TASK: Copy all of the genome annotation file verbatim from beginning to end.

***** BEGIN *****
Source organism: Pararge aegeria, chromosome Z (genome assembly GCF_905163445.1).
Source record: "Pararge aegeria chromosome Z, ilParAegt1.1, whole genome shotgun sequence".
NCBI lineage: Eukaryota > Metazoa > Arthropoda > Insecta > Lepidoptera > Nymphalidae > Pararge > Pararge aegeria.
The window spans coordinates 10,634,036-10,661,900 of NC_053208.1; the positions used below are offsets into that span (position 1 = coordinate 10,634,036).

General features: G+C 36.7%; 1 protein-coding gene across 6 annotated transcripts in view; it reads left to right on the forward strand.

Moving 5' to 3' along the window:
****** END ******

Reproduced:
Source organism: Pararge aegeria, chromosome Z (genome assembly GCF_905163445.1).
Source record: "Pararge aegeria chromosome Z, ilParAegt1.1, whole genome shotgun sequence".
NCBI lineage: Eukaryota > Metazoa > Arthropoda > Insecta > Lepidoptera > Nymphalidae > Pararge > Pararge aegeria.
The window spans coordinates 10,634,036-10,661,900 of NC_053208.1; the positions used below are offsets into that span (position 1 = coordinate 10,634,036).

General features: G+C 36.7%; 1 protein-coding gene across 6 annotated transcripts in view; it reads left to right on the forward strand.

Moving 5' to 3' along the window: